Continuously Superior. Continuous Polyiso Insulation.


National model energy codes are advancing the way we approach building commercial and residential exterior walls by emphasizing the use of continuous insulation systems, which provide a continuous insulation layer over an entire wall, not just in the wall cavities. Building science experts have known for some time that continuous insulation is a very effective way to insulate building envelopes for energy savings. Now, modern building codes are putting this knowledge into practice.
 

what is continuous insulation

Continuous insulation is defined as “insulation that is continuous across all structural members without thermal bridges other than fasteners and service openings. It is installed on the interior, exterior, or is integral to any opaque surface of the building envelope.”*

Common Applications of Continuous Insulation:

Brick Application

Brick Application

Metal Panel, MCM or ACM Application

Metal Panel, MCM or ACM Application

Stucco Application

Stucco Application


Continuous insulation can be used with variety of wall structural systems and cladding materials such as cement board, PC stucco, wood lap, brick veneer, stone, and vinyl siding. Furthermore, continuous insulation can be placed on the interior or exterior side of the wall with proper consideration of climate-dependent moisture vapor control code requirements. For example, it is common to place continuous insulation on the inside face of foundation walls and also above-grade masonry walls, which is considered a typical practice in Florida where the exterior masonry wall face is coated with stucco or parging. Finally, it is possible to use continuous insulation alone to meet energy code without any cavity insulation for the ultimate “warm wall” design.

*ASHRAE 90.1-2007, Energy Standard for Buildings Except Low-Rise Residential Buildings, American Society of Heating, Refrigerating, and Air-Conditioning Engineers, Inc., Atlanta, GA.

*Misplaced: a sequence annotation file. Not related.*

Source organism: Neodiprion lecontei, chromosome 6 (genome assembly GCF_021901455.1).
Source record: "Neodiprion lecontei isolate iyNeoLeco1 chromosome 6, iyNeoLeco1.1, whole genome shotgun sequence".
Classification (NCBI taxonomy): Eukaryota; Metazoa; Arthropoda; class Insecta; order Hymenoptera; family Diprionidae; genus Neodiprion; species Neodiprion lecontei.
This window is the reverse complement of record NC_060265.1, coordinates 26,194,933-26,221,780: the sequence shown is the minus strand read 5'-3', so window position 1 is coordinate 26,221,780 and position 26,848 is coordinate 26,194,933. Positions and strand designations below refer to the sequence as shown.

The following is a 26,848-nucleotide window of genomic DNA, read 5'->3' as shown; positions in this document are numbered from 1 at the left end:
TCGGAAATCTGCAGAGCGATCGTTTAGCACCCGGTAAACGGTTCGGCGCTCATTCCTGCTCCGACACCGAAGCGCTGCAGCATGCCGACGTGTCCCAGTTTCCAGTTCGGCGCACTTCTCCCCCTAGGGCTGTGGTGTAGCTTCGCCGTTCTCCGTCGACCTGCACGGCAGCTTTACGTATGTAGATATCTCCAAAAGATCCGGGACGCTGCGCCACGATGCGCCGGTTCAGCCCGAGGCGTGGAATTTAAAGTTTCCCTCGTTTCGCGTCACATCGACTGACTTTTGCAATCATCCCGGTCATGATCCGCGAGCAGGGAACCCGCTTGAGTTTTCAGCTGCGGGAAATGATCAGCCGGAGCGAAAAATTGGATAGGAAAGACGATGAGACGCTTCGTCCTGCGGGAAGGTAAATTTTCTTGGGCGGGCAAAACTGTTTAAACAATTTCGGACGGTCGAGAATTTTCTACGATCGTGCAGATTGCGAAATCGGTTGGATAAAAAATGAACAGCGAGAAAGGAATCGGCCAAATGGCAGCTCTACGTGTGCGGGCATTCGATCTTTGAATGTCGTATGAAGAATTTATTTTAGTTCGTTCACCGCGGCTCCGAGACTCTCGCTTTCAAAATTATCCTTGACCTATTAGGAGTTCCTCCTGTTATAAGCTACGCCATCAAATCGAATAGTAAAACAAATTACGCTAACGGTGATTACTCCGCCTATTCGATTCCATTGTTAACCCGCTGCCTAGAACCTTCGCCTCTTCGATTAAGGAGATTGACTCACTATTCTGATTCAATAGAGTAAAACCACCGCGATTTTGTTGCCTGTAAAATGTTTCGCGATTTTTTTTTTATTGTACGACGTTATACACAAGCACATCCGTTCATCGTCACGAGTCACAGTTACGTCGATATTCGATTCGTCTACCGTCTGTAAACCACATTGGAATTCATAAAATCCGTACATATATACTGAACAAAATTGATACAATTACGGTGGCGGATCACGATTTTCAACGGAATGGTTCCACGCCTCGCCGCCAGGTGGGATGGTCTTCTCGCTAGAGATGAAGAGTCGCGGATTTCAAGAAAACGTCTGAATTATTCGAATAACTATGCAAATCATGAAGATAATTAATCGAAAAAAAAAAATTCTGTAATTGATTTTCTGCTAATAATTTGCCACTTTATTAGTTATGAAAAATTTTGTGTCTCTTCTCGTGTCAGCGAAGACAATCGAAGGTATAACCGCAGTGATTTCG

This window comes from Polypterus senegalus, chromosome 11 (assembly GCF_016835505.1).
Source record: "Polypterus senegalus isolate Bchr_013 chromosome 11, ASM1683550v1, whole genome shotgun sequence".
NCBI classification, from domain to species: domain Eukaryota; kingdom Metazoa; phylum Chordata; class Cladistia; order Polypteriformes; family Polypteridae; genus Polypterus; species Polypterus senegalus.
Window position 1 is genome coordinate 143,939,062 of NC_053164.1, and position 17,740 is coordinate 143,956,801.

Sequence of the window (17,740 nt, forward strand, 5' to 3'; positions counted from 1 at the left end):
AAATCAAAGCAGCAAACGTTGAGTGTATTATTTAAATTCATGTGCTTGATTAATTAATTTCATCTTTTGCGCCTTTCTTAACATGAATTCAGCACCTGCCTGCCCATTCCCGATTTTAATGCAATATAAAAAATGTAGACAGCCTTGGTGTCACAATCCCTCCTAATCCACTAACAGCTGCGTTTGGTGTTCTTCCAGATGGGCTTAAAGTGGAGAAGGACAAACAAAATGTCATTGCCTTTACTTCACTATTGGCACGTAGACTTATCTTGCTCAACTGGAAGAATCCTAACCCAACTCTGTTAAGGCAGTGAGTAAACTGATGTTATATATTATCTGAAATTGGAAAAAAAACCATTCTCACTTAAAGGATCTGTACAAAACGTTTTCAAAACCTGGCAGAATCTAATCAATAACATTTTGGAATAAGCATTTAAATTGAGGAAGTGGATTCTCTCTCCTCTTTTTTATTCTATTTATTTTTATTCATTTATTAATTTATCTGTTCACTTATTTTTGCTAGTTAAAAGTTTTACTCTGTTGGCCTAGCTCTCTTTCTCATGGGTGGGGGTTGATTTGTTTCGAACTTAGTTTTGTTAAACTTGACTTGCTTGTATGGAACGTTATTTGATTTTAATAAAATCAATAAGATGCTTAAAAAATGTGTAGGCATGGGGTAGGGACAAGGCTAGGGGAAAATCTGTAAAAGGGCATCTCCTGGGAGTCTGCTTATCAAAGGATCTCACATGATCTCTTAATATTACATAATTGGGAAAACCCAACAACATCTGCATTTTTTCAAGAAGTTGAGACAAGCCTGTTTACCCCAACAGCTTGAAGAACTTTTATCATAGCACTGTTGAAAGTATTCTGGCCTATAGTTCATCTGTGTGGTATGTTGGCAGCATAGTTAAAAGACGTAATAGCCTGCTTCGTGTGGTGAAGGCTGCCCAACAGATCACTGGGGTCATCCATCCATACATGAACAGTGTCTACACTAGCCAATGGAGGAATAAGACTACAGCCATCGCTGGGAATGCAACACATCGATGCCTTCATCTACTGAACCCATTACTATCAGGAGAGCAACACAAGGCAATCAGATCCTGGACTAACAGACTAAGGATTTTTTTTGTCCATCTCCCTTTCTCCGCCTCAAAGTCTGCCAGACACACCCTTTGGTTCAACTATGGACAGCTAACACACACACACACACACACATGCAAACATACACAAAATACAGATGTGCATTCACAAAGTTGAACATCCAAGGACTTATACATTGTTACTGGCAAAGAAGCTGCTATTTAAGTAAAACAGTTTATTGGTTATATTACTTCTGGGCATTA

What does continuous insulation do

Continuous insulation can serve several important functions in a high-performing wall system including continuous thermal insulation, moisture vapor control, water resistive barrier and air barrier.

These capabilities provide the following benefits:

Increased Thermal Performance
Continuous insulation is installed continuously over the studs providing an uninterrupted thermal barrier - eliminating heat loss, increasing the overall thermal performance of a wall assembly and a building.

Reduced Operating Costs
Continuous insulation keeps energy and heat loss to a minimum, increasing the building’s energy efficiency and leading to lower monthly operating costs.

Reduced Air Infiltration and Ex-filtration
Continuous insulation with taped or sealed joints restricts air movement through the wall, helping to further reduce building heat loss.

Reduced Risk of Water Condensation and Moisture Intrusion
Continuous insulation is a very moisture-resistant system, guarding the thermal and structural performance of the building.

Efficient Installation
When used as a multi-function sheathing, continuous insulation can simplify the steps to construct a code-compliant wall assembly.

Dimensional Stability
Polyiso insulation has excellent dimensional stability and meets ASTM C1289 Standard Specification for Faced Rigid Cellular Polyisocyanurate Thermal Insulation Board.


Why you need continuous insulation

As noted above, continuous insulation is needed to achieve high-performance wall assemblies. More importantly, it will be increasingly needed for energy code compliance (see IECC charts below) as mandated to all states that have accepted federal economic stimulus funds. As newer national, state and local energy codes continue to place a greater emphasis on energy conservation, code developers and experts are turning to a greater use of continuous insulation for its known ability to reduce thermal bridging and increase energy efficiency at reasonable first cost while providing operating cost paybacks through reduced energy bills.

Modern energy code requirements for wall insulation using continuous insulation: